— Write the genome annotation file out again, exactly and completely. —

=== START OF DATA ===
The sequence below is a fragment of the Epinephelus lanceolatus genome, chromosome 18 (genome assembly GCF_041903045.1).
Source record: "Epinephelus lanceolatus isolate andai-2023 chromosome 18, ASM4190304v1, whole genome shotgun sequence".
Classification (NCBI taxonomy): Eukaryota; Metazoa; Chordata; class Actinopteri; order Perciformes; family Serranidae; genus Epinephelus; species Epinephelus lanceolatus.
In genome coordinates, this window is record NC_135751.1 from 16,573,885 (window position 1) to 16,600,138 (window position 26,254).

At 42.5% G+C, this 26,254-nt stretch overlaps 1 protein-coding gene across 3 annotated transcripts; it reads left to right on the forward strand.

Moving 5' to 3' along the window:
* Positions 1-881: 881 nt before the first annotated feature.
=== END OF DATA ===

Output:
The sequence below is a fragment of the Epinephelus lanceolatus genome, chromosome 18 (genome assembly GCF_041903045.1).
Source record: "Epinephelus lanceolatus isolate andai-2023 chromosome 18, ASM4190304v1, whole genome shotgun sequence".
Classification (NCBI taxonomy): Eukaryota; Metazoa; Chordata; class Actinopteri; order Perciformes; family Serranidae; genus Epinephelus; species Epinephelus lanceolatus.
In genome coordinates, this window is record NC_135751.1 from 16,573,885 (window position 1) to 16,600,138 (window position 26,254).

At 42.5% G+C, this 26,254-nt stretch overlaps 1 protein-coding gene across 3 annotated transcripts; it reads left to right on the forward strand.

Moving 5' to 3' along the window:
* Positions 1-881: 881 nt before the first annotated feature.